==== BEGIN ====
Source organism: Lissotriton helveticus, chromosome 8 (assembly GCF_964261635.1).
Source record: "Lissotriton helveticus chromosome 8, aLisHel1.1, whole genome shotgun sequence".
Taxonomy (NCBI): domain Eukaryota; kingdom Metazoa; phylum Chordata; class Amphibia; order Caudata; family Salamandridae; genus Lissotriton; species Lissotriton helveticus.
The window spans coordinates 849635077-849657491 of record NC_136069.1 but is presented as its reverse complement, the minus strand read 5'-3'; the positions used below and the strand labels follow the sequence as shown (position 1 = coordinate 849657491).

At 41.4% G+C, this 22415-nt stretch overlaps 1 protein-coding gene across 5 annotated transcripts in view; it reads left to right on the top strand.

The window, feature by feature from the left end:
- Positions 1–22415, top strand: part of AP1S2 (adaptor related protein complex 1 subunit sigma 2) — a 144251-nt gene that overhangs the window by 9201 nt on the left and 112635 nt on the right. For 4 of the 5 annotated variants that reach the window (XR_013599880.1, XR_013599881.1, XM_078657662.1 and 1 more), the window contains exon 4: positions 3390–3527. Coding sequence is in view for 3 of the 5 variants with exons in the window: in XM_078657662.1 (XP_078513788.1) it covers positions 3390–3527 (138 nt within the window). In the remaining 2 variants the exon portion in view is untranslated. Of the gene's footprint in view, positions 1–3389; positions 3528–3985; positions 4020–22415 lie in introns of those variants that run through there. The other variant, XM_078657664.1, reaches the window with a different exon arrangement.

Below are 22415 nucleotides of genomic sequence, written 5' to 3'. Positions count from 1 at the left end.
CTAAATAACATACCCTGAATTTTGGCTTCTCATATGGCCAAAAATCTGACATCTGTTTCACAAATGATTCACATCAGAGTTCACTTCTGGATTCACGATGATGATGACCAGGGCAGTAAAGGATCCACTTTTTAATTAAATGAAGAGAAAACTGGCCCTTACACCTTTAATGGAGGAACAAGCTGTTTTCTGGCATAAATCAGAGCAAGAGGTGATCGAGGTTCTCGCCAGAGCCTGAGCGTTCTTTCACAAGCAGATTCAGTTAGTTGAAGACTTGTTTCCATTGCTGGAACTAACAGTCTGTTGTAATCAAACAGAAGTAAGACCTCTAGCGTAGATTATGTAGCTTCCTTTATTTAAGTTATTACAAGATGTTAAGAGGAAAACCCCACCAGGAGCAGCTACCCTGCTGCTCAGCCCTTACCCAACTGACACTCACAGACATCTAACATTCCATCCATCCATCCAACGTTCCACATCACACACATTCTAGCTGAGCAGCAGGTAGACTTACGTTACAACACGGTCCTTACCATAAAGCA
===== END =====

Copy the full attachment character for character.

Source organism: Lissotriton helveticus, chromosome 8 (assembly GCF_964261635.1).
Source record: "Lissotriton helveticus chromosome 8, aLisHel1.1, whole genome shotgun sequence".
Taxonomy (NCBI): domain Eukaryota; kingdom Metazoa; phylum Chordata; class Amphibia; order Caudata; family Salamandridae; genus Lissotriton; species Lissotriton helveticus.
The window spans coordinates 849635077-849657491 of record NC_136069.1 but is presented as its reverse complement, the minus strand read 5'-3'; the positions used below and the strand labels follow the sequence as shown (position 1 = coordinate 849657491).

At 41.4% G+C, this 22415-nt stretch overlaps 1 protein-coding gene across 5 annotated transcripts in view; it reads left to right on the top strand.

The window, feature by feature from the left end:
- Positions 1–22415, top strand: part of AP1S2 (adaptor related protein complex 1 subunit sigma 2) — a 144251-nt gene that overhangs the window by 9201 nt on the left and 112635 nt on the right. For 4 of the 5 annotated variants that reach the window (XR_013599880.1, XR_013599881.1, XM_078657662.1 and 1 more), the window contains exon 4: positions 3390–3527. Coding sequence is in view for 3 of the 5 variants with exons in the window: in XM_078657662.1 (XP_078513788.1) it covers positions 3390–3527 (138 nt within the window). In the remaining 2 variants the exon portion in view is untranslated. Of the gene's footprint in view, positions 1–3389; positions 3528–3985; positions 4020–22415 lie in introns of those variants that run through there. The other variant, XM_078657664.1, reaches the window with a different exon arrangement.

Below are 22415 nucleotides of genomic sequence, written 5' to 3'. Positions count from 1 at the left end.
CTAAATAACATACCCTGAATTTTGGCTTCTCATATGGCCAAAAATCTGACATCTGTTTCACAAATGATTCACATCAGAGTTCACTTCTGGATTCACGATGATGATGACCAGGGCAGTAAAGGATCCACTTTTTAATTAAATGAAGAGAAAACTGGCCCTTACACCTTTAATGGAGGAACAAGCTGTTTTCTGGCATAAATCAGAGCAAGAGGTGATCGAGGTTCTCGCCAGAGCCTGAGCGTTCTTTCACAAGCAGATTCAGTTAGTTGAAGACTTGTTTCCATTGCTGGAACTAACAGTCTGTTGTAATCAAACAGAAGTAAGACCTCTAGCGTAGATTATGTAGCTTCCTTTATTTAAGTTATTACAAGATGTTAAGAGGAAAACCCCACCAGGAGCAGCTACCCTGCTGCTCAGCCCTTACCCAACTGACACTCACAGACATCTAACATTCCATCCATCCATCCAACGTTCCACATCACACACATTCTAGCTGAGCAGCAGGTAGACTTACGTTACAACACGGTCCTTACCATAAAGCA